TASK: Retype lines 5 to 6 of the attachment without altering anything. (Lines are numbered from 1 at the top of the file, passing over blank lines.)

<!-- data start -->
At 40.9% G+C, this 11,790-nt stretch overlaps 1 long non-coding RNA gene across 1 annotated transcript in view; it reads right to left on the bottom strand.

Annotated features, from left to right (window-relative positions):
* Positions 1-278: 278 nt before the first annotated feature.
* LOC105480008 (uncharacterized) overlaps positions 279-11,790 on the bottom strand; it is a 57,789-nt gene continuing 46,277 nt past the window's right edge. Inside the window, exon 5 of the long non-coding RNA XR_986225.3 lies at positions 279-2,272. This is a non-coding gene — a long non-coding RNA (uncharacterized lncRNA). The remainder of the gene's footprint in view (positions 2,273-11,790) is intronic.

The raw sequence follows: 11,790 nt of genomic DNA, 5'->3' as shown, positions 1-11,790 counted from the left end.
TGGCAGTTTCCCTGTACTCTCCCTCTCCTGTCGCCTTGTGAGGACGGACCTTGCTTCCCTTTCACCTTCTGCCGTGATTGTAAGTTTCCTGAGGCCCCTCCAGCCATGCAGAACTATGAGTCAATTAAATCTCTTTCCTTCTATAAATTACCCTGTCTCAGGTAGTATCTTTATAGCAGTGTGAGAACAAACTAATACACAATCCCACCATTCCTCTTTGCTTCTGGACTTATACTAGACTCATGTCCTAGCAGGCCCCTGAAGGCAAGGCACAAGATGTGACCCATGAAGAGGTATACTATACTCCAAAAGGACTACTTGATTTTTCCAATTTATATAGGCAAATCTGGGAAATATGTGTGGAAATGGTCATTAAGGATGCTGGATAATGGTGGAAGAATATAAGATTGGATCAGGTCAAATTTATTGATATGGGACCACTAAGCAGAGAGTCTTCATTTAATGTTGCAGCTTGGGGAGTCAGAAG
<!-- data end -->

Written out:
The raw sequence follows: 11,790 nt of genomic DNA, 5'->3' as shown, positions 1-11,790 counted from the left end.
TGGCAGTTTCCCTGTACTCTCCCTCTCCTGTCGCCTTGTGAGGACGGACCTTGCTTCCCTTTCACCTTCTGCCGTGATTGTAAGTTTCCTGAGGCCCCTCCAGCCATGCAGAACTATGAGTCAATTAAATCTCTTTCCTTCTATAAATTACCCTGTCTCAGGTAGTATCTTTATAGCAGTGTGAGAACAAACTAATACACAATCCCACCATTCCTCTTTGCTTCTGGACTTATACTAGACTCATGTCCTAGCAGGCCCCTGAAGGCAAGGCACAAGATGTGACCCATGAAGAGGTATACTATACTCCAAAAGGACTACTTGATTTTTCCAATTTATATAGGCAAATCTGGGAAATATGTGTGGAAATGGTCATTAAGGATGCTGGATAATGGTGGAAGAATATAAGATTGGATCAGGTCAAATTTATTGATATGGGACCACTAAGCAGAGAGTCTTCATTTAATGTTGCAGCTTGGGGAGTCAGAAG